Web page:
Daytona 500 push/pull driving = drafting on steroids

Posted By on February 20, 2011

daytonatop3

Although I’m not a NASCAR fanatic, I do enjoy watching the Daytona 500 each year. This year a rookie named Trevor Bayne (age 20) ran a superb race with a strong Wood Brothers car to win the 2011 Daytona 500. treverbaynesThe drivers nowadays are unbelievably talented having to handle the 200 mph speeds of Daytona while juggling the chores that now include the busy radio chatter, partner negotiation and new this year a bumper ON bumper push/pull style of driving that makes the drafting of previous years pale in comparison. Talk about white knuckle driving.

Bayne inherited the lead from David Ragan for the second attempt at a two-lap overtime finish after Ragan was penalized for changing his lane position for the first green-white checkered restart.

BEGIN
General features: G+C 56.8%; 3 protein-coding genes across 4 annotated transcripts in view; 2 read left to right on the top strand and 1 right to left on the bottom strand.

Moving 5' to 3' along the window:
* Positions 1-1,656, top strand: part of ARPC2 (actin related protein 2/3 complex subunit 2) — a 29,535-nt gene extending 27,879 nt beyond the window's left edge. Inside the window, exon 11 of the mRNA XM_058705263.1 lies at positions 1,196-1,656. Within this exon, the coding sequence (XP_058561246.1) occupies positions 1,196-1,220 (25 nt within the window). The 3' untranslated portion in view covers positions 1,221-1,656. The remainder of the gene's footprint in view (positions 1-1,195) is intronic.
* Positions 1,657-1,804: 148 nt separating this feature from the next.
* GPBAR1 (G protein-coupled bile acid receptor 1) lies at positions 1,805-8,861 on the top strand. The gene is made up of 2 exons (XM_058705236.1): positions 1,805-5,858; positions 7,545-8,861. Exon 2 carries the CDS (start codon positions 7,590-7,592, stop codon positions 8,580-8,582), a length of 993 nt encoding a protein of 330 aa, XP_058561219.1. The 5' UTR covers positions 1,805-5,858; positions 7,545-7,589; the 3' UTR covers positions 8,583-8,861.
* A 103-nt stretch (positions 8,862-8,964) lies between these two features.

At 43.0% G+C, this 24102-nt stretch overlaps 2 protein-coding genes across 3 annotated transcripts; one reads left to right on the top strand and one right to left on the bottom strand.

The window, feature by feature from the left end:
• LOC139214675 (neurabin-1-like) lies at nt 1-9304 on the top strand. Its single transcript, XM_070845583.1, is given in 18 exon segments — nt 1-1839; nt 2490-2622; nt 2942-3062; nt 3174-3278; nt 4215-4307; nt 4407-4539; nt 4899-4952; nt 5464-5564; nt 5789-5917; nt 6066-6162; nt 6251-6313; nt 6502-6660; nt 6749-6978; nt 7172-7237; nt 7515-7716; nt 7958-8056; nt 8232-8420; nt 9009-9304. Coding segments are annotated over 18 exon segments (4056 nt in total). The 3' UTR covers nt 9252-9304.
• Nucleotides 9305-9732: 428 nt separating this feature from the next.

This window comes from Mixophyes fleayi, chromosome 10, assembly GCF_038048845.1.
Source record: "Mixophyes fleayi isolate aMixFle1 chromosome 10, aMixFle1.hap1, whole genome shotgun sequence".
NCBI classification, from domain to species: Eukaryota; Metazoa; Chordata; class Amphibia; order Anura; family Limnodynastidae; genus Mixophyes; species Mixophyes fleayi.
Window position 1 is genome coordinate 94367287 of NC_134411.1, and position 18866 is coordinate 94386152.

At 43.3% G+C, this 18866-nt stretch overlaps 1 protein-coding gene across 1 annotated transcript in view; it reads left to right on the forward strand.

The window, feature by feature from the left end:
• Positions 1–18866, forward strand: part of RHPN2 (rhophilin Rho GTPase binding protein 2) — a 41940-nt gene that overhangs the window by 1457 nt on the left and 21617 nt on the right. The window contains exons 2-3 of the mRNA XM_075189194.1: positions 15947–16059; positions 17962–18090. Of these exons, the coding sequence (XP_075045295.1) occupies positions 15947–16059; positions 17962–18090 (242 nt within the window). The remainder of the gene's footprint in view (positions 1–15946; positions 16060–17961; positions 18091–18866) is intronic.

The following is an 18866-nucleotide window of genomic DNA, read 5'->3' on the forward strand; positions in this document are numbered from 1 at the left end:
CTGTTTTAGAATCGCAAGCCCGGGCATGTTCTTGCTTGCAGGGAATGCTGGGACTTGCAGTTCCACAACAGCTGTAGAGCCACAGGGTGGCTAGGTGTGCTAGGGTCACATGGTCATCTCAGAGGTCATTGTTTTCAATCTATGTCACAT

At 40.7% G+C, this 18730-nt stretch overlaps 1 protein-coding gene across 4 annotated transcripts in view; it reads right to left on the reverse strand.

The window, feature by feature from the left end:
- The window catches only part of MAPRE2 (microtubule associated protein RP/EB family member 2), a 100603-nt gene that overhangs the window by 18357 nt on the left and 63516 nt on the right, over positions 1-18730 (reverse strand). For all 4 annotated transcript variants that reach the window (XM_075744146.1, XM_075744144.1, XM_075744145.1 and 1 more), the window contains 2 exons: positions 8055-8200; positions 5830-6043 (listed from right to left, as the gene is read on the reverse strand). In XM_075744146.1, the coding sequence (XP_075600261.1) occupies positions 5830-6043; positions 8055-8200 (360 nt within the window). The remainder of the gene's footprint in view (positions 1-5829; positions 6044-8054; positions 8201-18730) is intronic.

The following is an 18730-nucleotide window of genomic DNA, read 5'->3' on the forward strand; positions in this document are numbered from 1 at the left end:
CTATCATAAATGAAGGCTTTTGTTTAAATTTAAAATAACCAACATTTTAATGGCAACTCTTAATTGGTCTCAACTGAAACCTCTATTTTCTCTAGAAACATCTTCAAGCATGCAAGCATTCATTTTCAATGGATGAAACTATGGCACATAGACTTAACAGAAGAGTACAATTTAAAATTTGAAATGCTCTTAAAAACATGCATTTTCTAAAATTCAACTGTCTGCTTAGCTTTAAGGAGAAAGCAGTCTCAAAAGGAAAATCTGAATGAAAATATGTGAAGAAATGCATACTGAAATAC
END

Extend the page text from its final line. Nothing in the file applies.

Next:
In just his second career Sprint Cup Series start, Bayne held off Carl Edwards on the final lap to become the youngest winner in the 53-year history of the Daytona 500.

"I don’t know where to even go," Bayne told his team over the radio, asking where Daytona’s victory lane was located.

The race on the newly-paved 2.5-mile speedway also featured records for most lead changes (74), different leaders (22) and cautions (16).

Edwards finished second, followed by David Gilliland, Bobby Labonte and Kurt Busch, who had won the Budweiser Shootout and the second Daytona 500 qualifying race.

Comments

Desultory - des-uhl-tawr-ee, -tohr-ee

  1. lacking in consistency, constancy, or visible order, disconnected; fitful: desultory conversation.
  2. digressing from or unconnected with the main subject; random: a desultory remark.
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